Monday, September 13, 2010

America’s Secular Foundation


Conservatives like to argue that the United States was founded on Christian principles by Christian men. I'm not so sure. The men might have been Christian, but the principles were largely secular, according to Jacque Barzun's understanding of John Locke.

"Locke's reasoning… is entirely secular, a telling point when Reason had come to seem more solid than Revelation. There are references to God in Locke's two treatises, but they are pro forma. Again, it seems stronger to base a reasoning on Nature than on faith when advanced opinion is enthralled by the study of Nature. But the starting point is as shaky in the one case as the other: the picture of wild men, accustomed to grabbing each other's food, shelter, and women, spontaneously getting together to make a contract, is as fanciful as the providential descent of authority from Adam to James II.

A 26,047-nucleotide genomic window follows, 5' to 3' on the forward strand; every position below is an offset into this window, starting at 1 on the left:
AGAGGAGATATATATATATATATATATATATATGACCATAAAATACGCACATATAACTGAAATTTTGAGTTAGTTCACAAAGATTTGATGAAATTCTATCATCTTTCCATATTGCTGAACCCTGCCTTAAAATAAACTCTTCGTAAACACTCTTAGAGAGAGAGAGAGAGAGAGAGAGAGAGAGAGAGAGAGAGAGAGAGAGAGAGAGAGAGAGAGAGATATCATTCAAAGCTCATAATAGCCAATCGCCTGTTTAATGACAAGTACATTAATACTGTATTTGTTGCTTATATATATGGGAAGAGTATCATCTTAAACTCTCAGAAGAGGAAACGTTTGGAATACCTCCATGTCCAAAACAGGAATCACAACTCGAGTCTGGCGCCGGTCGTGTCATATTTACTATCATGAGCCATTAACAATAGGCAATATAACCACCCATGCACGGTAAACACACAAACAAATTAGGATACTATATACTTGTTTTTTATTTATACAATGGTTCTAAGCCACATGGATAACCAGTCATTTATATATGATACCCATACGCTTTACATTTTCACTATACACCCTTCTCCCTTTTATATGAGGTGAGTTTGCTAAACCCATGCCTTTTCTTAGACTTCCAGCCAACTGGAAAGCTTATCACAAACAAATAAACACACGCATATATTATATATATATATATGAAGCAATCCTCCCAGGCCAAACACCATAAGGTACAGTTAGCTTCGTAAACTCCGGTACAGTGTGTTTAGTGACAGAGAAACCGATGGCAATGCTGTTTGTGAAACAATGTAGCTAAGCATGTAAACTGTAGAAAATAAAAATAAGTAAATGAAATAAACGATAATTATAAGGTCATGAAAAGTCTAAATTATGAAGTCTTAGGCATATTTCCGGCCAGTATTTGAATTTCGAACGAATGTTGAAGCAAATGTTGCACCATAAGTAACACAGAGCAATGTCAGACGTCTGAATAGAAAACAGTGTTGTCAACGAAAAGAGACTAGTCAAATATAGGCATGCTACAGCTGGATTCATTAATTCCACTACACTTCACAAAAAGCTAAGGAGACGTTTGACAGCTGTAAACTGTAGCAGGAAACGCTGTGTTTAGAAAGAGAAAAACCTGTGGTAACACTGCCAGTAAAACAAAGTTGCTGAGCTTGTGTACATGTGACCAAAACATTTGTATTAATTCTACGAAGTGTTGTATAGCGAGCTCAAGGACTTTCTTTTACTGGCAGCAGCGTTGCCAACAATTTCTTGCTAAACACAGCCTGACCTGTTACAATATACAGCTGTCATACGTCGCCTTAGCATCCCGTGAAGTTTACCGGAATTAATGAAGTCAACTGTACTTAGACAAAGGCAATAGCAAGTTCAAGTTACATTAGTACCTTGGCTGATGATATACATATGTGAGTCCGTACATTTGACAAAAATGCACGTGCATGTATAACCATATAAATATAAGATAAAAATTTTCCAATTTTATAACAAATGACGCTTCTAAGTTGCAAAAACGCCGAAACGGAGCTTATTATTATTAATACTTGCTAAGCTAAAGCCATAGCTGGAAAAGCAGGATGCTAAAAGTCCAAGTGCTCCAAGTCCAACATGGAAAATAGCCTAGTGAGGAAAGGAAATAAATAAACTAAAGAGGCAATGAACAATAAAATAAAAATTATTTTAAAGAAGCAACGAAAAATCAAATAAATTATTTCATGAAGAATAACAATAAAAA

For Locke and the English who bargained with the new King, William III, the terms of the social contact were the 13 provisions of the Declaration of Rights. But Locke wanted his essay to be theory, higher ground than local needs, good for all place and times. The universal rights came down to three: life, liberty, and property. This last is based on the notion that when a man has "mixed his labor" with some material thing, he has made the product his unconditionally. As for the authority that shall enforce these rights, it cannot be Hobbes's absolute ruler. Power unlimited is too likely to establish a tyranny, as divine monarchs had not done but attempted to do. Locke vests sovereignty in the people. Since they cannot conveniently exercise it, they choose representatives. Of these, some make the law, others are appointed to execute it." Jacques Barzun – From Dawn to Decadence, page 363

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